The presenter showed how Kata Container creates lightweight VMs or containers, and what they are doing to access resources on Docker or Kubernetes(‘k8s’ hereinafter). Also he shared how he used KSM or shared roofts to reduce lightweight VM overhead, which is a concern in designing a system.
What intrigued me was how they made it possible to use hard devices not supported on a particular host kernel. Apparently, you can pass thru unsupported device by using the fact that you can change the kernel version of each container.
Friendly coexistence of Virtual Machines and Containers on Kubernetes using KubeVirt
KubeVirt is an extension of Kubernetes for managing VMs like Kubernetes Pod. The first thing that might to your mind could be Kata Container, but the two are completely different.
Recently, it became a common practice for developers to use containers and also distributing using k8s. Perhaps newly developed software would be designed with consideration of using containers. But, practically, we cannot make all the services of a system into containers. An example of it could be having to support old software which would have to be distributed through VM due to their OS dependency. In such case, some services would run in a container, and some on VM. Then we would have to have two tools, one for managing the container and one for managing the VM, complicating our management tasks.
To save us from such complication came KubeVirt, an extension of Kubernetes—container management tool—to include VM in the management scope. VM is added as a new resource type, using k8s custom resource definition, and the custom controller watches the Etcd key, and if any change is detected, hyper scheduling and VM distribution are proceeded. Check out the following video to learn more.
Bringing Istio to OpenStack
Istio is an application service mesh framework. Nowadays, many applications adopt the container related technology and micro service architecture. No longer is it rare to use multiple containers in a single system. In practice, when you run such system, you frequently face the problems on controlling dependency between containers. Suppose we have a system of one hundred types of containers. If one container is having a trouble or has been affected by a critical bug, how many containers would be affected? Or, say we want to upgrade a container, and we will send 20% of the traffic to the old version and the rest to the new version. How would you handle this? This is where application service mesh framework comes into solve these dependency issues.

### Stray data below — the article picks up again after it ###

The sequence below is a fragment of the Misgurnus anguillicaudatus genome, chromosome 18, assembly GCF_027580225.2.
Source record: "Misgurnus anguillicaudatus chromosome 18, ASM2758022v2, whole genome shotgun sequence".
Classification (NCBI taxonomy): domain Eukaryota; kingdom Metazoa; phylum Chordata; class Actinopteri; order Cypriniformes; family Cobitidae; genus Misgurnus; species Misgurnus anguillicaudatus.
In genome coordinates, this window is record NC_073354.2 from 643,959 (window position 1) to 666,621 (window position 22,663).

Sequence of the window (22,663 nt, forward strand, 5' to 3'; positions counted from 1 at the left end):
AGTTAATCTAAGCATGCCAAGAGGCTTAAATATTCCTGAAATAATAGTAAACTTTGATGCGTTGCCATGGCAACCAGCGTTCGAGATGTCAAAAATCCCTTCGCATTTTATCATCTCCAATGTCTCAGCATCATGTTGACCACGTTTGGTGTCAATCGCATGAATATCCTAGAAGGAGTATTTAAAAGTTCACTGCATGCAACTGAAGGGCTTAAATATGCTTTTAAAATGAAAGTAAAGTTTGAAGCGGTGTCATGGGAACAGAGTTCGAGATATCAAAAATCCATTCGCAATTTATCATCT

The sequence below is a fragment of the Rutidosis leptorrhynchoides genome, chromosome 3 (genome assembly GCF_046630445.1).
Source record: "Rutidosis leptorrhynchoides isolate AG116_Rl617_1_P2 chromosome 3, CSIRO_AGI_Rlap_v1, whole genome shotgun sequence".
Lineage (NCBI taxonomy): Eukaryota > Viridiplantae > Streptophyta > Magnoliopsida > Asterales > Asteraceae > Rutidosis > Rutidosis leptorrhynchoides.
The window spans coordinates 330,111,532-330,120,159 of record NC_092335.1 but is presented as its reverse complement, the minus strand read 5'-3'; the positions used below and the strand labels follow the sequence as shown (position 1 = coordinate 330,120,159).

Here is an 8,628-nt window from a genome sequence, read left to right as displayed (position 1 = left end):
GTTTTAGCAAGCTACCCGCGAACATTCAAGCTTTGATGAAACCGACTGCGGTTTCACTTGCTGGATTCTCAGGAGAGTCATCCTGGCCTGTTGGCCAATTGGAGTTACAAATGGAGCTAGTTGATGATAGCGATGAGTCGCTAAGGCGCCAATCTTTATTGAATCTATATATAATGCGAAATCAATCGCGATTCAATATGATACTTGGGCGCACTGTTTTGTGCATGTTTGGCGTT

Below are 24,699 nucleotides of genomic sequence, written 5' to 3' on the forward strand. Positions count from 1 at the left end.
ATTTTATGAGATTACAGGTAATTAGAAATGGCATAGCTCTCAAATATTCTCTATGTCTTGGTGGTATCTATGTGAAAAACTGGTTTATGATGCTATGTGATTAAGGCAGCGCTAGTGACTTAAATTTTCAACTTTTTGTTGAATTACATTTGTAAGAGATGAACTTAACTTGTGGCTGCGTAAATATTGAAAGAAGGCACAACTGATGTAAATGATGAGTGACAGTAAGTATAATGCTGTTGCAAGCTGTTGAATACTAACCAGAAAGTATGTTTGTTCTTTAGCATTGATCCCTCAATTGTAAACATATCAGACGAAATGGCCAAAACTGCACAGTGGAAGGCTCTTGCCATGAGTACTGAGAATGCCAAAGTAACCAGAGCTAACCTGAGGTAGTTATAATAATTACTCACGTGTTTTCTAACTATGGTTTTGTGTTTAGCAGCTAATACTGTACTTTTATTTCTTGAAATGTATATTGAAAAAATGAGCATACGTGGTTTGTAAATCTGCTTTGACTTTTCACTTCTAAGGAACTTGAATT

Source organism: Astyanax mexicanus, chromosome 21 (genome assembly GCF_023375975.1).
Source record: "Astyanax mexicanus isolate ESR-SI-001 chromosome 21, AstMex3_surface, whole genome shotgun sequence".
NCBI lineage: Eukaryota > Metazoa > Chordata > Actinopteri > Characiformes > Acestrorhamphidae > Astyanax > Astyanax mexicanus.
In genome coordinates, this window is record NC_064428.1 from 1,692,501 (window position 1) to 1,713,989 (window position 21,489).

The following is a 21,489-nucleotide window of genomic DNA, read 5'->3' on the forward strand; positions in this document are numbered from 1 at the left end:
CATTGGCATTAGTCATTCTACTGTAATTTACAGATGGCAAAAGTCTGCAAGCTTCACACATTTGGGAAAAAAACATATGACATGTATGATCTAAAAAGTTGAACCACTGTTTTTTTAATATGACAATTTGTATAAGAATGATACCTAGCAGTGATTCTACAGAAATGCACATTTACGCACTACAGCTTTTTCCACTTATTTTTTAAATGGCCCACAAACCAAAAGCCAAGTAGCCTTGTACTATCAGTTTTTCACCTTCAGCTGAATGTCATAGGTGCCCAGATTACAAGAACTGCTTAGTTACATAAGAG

On top of introducing Istio, they presented how they use it on k8s and OpenStack, the networking between type load balancer and Pod, and a demo on including a VM into Istio’s service mesh using script on Cloudinit. Those who are interested, please check out the session.
Leveraging Serverless Functions in Heat to deliver Anything as as Service (XaaS)
The main topic of this session was integrating Fission, a serverless framework running on k8s, and OpenStack. You fill out code on a Heat template and write a Heat stack, then the Fission plugin on Heat creates a package for Fission from the resource definition and runs it.
A brief demo was given on running a simple API server. I’ve learned that they are revising to trigger running a server through a timer or events. For event notification implementation, they are considering making each OpenStack component to send a notification about resource change to a message queue.